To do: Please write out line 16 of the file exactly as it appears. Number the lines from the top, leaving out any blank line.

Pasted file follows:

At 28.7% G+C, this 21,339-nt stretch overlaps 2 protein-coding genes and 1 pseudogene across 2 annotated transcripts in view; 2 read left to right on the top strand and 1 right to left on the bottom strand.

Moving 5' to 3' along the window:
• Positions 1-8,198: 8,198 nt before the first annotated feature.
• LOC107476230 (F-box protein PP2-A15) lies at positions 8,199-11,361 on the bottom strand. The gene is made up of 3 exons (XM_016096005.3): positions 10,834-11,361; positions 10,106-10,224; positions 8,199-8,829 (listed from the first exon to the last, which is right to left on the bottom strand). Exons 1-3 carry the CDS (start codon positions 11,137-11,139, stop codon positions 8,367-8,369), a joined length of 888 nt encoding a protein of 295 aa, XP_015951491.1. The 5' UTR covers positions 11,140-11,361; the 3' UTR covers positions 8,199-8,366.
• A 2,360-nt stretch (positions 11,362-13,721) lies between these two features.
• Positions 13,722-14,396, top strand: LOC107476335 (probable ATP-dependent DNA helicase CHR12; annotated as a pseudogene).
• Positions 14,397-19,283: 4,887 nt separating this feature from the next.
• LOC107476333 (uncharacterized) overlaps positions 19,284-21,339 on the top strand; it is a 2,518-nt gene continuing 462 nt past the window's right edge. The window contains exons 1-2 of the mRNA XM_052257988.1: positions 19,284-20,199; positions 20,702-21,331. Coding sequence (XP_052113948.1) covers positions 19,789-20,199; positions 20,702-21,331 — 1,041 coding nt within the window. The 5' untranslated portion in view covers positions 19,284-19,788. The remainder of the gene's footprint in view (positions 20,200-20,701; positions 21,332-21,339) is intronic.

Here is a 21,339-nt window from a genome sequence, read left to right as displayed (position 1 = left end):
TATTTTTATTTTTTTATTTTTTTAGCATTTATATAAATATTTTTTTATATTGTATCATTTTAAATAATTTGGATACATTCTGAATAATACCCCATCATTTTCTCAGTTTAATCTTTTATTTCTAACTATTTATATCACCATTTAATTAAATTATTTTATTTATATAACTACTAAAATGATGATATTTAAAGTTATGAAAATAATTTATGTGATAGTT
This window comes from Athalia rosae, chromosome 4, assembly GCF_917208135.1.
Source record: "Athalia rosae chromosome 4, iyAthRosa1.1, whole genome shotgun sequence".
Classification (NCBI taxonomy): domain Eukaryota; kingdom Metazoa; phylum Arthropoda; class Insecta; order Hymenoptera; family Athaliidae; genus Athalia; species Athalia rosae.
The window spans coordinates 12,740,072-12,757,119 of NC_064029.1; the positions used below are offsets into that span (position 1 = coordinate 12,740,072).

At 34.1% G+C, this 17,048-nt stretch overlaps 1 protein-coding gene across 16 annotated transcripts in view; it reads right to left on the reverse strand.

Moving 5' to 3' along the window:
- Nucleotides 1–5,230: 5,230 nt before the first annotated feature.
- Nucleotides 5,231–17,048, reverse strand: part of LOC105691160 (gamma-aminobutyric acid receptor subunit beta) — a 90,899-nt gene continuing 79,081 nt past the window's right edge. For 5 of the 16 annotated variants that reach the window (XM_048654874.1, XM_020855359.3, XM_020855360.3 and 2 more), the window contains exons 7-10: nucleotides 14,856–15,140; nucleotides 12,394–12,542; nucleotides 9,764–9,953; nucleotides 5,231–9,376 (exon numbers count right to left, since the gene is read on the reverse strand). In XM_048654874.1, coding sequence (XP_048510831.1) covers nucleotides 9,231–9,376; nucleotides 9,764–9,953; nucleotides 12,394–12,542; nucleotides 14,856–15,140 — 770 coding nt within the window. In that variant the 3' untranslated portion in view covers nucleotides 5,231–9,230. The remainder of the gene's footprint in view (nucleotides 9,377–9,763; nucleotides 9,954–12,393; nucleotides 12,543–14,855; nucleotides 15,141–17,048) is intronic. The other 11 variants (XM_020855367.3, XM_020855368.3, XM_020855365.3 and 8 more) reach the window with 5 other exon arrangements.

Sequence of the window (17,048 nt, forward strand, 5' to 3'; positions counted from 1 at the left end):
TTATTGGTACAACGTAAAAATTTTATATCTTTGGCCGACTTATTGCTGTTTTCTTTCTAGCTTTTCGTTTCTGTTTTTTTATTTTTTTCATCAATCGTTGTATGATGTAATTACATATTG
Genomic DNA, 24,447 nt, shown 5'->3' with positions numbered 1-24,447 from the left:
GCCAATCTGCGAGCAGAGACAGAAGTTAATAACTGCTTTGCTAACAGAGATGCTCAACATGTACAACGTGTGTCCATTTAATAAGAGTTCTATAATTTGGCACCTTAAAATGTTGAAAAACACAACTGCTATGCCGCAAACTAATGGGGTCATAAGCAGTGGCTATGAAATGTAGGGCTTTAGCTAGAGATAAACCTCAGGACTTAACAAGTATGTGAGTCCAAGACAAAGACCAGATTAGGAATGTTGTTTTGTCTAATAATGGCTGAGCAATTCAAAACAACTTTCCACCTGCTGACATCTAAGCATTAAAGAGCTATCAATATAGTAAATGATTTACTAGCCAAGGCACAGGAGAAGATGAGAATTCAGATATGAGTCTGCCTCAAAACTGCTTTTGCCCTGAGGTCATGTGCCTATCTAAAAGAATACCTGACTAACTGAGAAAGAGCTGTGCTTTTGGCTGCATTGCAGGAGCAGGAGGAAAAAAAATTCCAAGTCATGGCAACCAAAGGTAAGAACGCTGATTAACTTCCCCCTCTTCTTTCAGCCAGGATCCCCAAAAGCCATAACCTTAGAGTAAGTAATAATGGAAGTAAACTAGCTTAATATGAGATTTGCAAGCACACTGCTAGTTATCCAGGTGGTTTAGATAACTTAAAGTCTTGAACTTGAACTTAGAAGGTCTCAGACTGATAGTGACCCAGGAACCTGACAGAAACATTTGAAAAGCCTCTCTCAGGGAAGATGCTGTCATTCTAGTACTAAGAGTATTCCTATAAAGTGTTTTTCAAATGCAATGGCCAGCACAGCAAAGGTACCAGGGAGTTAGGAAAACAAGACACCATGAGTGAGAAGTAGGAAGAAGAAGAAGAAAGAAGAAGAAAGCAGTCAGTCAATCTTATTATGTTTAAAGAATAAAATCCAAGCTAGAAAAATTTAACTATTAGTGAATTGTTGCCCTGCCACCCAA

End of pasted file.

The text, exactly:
Moving 5' to 3' along the window: